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The King's Magic Drum

In: English and Literature

Submitted By AFIMJ
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Would the Tortoise in The King’s magic drum be bound for hell? The answer is yes.

In the Divine Comedy: Inferno the author Dante Alighieri takes the reader on a trip through the circles of hell from limbo to the deepest depths of hell. Through his work he takes the reader on a journey through the different circles of hell to show them what could be expected expect in the afterlife if they lead anything other than a virtuous life. What if Dante’s moral structure excluding limbo where applied to say the tortoise in the Nigerian tale “The King’s Magic drum” would the tortoise be sent to one of the circles of hell? The tortoise, because of his greed, gluttony and violence would find himself condemned to an eternity of torture in one of the many circles of hell.
Avarice is defined as an as excessive or insatiable desire for wealth or gain which can be boiled down to one word and that is greed which those that are guilty of this are punished in the fourth circle of hell. “Thus we descended into the fourth chasm…Now canst thou, son, behold the transient farce of goods that are committed unto fortune, for which the human race each other buffet; for all the gold that is beneath the moon, or ever has been, of these weary souls could never make a single one repose.” (Silva and Overton 620-621) There are two instances in the story that show the greed of the tortoise, first “Then the tortoise, who very much wanted the king’s drum, thought he would make plenty of palaver over this and force the king to give him the drum.” (Silva and Overton 555) After the child ate the palm nut dropped by the child the tortoise seized the opportunity and blew the situation out of proportion. This enabled him to gain an audience with the king with the intent to gain ownership of the drum. Second “and the tortoise immediately pointed to the king’s drum, and said that it was the only thing he wanted.” (Silva and Overton 556) Here the king offered the tortoise what would be considered by most as more than fair compensation for the lost palm nut but greed drove the tortoise to except nothing but the drum. Once the tortoise received the drum as compensation his sinning did not stop. Now the drum had the ability to produce as much food and drink the owner wanted whenever it was played and because of this the tortoise became gluttonies “When the tortoise had been in possession of the drum for a few weeks he became lazy and did no work, but went about the country boasting of his riches, and took to drinking too much (Silva and Overton 557) Here the tortoise is guilty of gluttony and this sin according to Dante was even worse than lust. Here the tortoise would end up spending eternity in the third circle of hell “In the third circle am I of the rain… Thy city, which is full of envy so that now the sack runs over, held me within it in the life serene. You citizens were won’t call me Ciacco; for the pernicious sin of gluttony.” (Silva and Overton 618) The tortoise’s sins did not stop there, for after he broke the Ju Ju on the drum by stepping over a stick he invited all across the land for a great feast and sinned again. This sin would land him in the worst ring of hell so far.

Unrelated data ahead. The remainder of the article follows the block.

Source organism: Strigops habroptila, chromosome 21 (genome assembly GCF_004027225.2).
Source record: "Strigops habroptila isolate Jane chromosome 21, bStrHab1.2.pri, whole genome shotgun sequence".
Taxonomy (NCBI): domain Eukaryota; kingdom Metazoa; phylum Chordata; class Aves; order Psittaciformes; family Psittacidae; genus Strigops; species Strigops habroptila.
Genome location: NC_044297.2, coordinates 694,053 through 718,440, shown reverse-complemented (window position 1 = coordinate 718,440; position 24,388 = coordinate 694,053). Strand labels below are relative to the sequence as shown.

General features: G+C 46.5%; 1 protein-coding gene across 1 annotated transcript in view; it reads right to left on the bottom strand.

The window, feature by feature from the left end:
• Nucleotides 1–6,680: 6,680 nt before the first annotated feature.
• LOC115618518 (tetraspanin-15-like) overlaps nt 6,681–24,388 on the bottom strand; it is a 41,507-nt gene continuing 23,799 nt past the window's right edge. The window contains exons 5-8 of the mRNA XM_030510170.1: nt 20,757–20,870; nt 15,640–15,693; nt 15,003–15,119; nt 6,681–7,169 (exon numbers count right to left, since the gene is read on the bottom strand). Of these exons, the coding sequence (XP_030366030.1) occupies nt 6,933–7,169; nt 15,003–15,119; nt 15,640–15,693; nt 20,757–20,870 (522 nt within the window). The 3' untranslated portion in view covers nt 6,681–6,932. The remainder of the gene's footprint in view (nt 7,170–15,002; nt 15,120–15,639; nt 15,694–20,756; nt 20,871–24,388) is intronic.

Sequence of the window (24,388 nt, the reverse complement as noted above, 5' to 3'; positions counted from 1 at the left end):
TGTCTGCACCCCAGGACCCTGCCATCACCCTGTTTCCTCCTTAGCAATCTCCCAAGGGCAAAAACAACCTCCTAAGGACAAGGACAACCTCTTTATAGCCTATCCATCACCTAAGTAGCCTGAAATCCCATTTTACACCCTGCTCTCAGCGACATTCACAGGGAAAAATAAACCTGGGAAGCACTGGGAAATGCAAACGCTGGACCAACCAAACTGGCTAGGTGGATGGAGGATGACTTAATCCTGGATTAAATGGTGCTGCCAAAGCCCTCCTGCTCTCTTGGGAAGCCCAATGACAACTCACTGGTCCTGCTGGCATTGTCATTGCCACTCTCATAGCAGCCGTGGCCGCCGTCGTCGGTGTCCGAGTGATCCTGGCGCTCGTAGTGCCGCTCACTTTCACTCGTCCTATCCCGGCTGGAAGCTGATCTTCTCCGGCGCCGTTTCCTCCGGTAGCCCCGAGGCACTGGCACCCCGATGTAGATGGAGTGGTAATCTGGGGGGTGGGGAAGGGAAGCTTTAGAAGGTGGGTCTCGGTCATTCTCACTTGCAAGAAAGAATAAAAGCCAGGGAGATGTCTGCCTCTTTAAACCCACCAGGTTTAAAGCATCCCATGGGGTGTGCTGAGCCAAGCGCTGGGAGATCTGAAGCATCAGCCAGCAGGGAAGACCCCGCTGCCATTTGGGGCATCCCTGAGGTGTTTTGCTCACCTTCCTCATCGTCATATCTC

The seventh circle of hell reserved for those souls that where violent in life. This circle of hell is broken down in to three rings and the tortoise would find himself in the outer ring where murders and others that committed violence to others or their property “This one is Nessus, Who perished for the lovely Dejanira, And for himself, himself did vengeance take and he in the midst, who at his breast is gazing, Is the great Chiron, who brought up Achilles; That other Pholus is, who was so wrathful. (Silva and Overton 633) Now when he first received the drum he invited all across the land to a feast but few came. This was because most knew he was poor and would not be able to produce the plethora of food and drink needed for a feast so they ignored the invitation. So the tortoise knowing what would happen when the Ju Ju was broken “I asked everyone to a feast, but only a few came, and they had plenty to eat and drink. Now, when I want food for myself and my family, the Egbos come and beat me. Well, I will let the other people share the same fate, as I do not see why I and my family should be beaten when I have given a feast to all people.” He therefore at once sent out invitations to all the men and animals to come to a big dinner the next day at three o’clock in the afternoon. Knowing he had the drum. This is where the tortoise exacted his revenge. (Silva and Overton 557) Know when all had gathered he played his drum and Egbo men appeared and beat all the guests and only vanished when the tortoise was satisfied. Though he did not harm the guest’s himself he was the one in control of the drum that produced the Egbo men, so he could be considered the mastermind and in so is directly responsible for inflecting violence against others. Now the story “The King’s Magic Drum” took place in a different time period, in a different land with a different religion and moral standards. So looking at the story through Inferno tinted glasses of 1300 A.D. and later one would look at the tortoise as an evil person. Guilty of at least three of the deadly sins gluttony, greed and violence and that alone to any man, woman or child in Dante’s era would make the tortoise worth of all but the lowest three levels of hell.

References
Silva, Linda and William Overton. World Literature Anthology: Through the Renaissance. Vol. 2 and 3. American Public University, 2011. 12 04 2014. .

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